When I was a kid, my dad used to take my sister and me to the Ringling Brothers, Barnum, and Bailey circus every year when its tour schedule brought it to Madison Square Garden. One year (I was maybe 12 or 13, so this would have made it the mid-1980s) the television commercials for the circus advertised that this time, they’d have a genuine, real-life unicorn there. They even showed it in the commercial – this white animal with a long straight horn right in the middle of its head that was riding around on what looked like a parade float, next to a woman wearing a floofy pink dress and one of those conical princess hats (the proper term for that type of hat is a “hennin”, in case you didn’t know that) who was holding its leash.
Well, my sister was just about as excited as you’d expect any 10-year-old girl from an American suburb in the 80s to be about meeting a unicorn in person. I was reaching the age where boys tend to lose interest in things like going to the circus, but I’ll have to admit that I was pretty curious myself. I was old enough to have learned that there was no such thing as unicorns, and yet… and yet, here one was. On TV, no less – and there are laws against lying in a TV commercial! I sure did want to figure out how they’d managed that. So even though I’d been considering begging off that year, I went to the circus without putting up any resistance.
I don’t remember that much about the show, and I couldn’t even really be sure how many of my hazy three-decade-old memories of it are mixed up with those of all the other years I went. I do remember clearly that after the show you could go stand on a line to see the unicorn up close and maybe even get your picture taken with it. The line was huge – hundreds of little girls with dreamy, excited looks on their faces standing there with their parents, many of whom wore the tired look of someone who’d already spent a long day making the kids happy and now just wanted to start heading home before the traffic got too bad. My sister, of course, wanted to stay, and my dad wanted to leave. They fought, like they always did, over everything, and would keep doing for years to come, right up until the day she died. Dad won that time, though, so we never did get to meet that unicorn in person.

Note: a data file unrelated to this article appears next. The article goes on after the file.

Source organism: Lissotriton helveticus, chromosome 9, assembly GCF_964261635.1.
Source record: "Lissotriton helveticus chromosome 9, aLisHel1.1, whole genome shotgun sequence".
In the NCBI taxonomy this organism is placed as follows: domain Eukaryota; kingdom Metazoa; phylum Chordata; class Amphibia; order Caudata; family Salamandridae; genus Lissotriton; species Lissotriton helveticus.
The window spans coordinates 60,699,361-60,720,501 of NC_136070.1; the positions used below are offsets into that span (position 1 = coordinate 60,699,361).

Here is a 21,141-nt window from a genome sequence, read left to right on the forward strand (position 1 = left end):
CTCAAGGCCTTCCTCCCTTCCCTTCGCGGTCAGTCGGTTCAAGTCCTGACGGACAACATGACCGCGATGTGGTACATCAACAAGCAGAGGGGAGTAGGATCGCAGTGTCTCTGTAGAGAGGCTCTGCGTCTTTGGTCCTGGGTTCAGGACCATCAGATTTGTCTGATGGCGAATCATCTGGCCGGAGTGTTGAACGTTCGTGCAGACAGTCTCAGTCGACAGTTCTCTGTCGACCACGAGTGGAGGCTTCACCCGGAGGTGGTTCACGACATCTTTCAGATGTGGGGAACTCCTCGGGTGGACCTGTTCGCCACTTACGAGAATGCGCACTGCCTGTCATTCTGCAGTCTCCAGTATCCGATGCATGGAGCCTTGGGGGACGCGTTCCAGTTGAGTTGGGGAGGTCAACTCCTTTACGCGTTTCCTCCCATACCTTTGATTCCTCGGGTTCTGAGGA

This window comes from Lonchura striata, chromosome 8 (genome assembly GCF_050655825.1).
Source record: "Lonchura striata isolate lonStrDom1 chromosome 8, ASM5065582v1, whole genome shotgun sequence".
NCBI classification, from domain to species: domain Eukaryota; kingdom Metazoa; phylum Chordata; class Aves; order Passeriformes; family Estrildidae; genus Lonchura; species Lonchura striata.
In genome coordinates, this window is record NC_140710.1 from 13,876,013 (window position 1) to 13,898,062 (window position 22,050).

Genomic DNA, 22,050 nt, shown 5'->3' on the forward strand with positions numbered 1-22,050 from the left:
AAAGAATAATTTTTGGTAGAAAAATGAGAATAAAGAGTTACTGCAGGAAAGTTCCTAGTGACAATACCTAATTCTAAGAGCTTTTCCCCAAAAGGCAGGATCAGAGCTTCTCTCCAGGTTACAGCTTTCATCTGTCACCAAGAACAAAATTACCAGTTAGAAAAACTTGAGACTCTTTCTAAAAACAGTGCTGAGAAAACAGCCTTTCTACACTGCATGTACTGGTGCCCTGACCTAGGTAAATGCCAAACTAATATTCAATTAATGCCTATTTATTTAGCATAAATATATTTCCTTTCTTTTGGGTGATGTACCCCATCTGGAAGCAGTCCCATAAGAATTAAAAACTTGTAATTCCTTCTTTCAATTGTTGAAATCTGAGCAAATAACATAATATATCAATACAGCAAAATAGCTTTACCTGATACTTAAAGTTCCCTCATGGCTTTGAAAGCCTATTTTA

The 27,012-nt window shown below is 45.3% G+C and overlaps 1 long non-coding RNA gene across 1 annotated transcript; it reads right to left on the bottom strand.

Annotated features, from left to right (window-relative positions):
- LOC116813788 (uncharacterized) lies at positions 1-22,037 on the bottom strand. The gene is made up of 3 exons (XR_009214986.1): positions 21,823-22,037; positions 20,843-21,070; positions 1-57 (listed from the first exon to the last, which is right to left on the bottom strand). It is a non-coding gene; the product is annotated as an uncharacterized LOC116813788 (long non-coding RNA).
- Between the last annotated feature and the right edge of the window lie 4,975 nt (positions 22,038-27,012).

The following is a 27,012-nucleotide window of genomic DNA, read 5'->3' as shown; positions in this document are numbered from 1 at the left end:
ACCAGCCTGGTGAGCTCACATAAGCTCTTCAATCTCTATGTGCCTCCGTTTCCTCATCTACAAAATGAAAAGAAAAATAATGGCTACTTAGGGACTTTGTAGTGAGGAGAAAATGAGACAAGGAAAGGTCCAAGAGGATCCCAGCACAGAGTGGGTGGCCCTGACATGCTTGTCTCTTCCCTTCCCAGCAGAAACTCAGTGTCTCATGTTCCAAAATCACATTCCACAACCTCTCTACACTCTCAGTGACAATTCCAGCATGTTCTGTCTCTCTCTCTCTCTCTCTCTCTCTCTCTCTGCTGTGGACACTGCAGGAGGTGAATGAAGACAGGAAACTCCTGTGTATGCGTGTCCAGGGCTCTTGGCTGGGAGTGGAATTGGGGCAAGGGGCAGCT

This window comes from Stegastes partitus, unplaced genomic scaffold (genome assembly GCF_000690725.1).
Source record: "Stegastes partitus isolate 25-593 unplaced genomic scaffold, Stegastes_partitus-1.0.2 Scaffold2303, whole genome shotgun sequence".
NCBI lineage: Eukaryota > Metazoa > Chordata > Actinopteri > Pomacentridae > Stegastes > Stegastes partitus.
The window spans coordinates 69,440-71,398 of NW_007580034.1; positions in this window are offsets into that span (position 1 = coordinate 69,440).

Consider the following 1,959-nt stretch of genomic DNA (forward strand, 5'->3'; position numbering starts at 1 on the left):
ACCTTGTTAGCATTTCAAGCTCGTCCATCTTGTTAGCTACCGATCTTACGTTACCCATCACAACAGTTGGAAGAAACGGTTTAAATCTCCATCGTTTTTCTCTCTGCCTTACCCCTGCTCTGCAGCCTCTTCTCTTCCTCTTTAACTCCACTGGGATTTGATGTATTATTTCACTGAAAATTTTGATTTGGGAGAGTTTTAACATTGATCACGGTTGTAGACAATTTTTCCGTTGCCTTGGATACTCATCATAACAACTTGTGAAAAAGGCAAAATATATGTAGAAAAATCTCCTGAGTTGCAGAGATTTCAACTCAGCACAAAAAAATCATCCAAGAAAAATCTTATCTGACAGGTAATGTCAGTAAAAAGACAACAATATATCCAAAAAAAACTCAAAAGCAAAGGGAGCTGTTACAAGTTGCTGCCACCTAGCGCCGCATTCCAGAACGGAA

On Saturdays, dad would bring me along as he sat at a table in his favorite diner for hours and hours, sipping coffee and reading the newspaper; he always read the New York Times, but I went for the New York Post, which should tell you a thing or two about the differences between him and I. So it had to have been the Saturday after we went to the circus that, sitting in a booth at the diner, I saw an article in the Post about the unicorn we’d seen there. The Post’s reporters had done some digging, and had uncovered the secret origins of the show’s magical creature. The truth of the unicorn turned out to be this: it was a surgically-altered goat. The circus had bought a baby goat and gotten a veterinarian do an operation to move the glands that produce the horns on either side of its head together into the middle of its forehead, where they fused together and produced a singe horn. As the horn began to grow, they strapped a kind of mold to its head so the horn would grow straight and conical instead of curved like a goat’s horn naturally would. After a couple of years, they had their unicorn.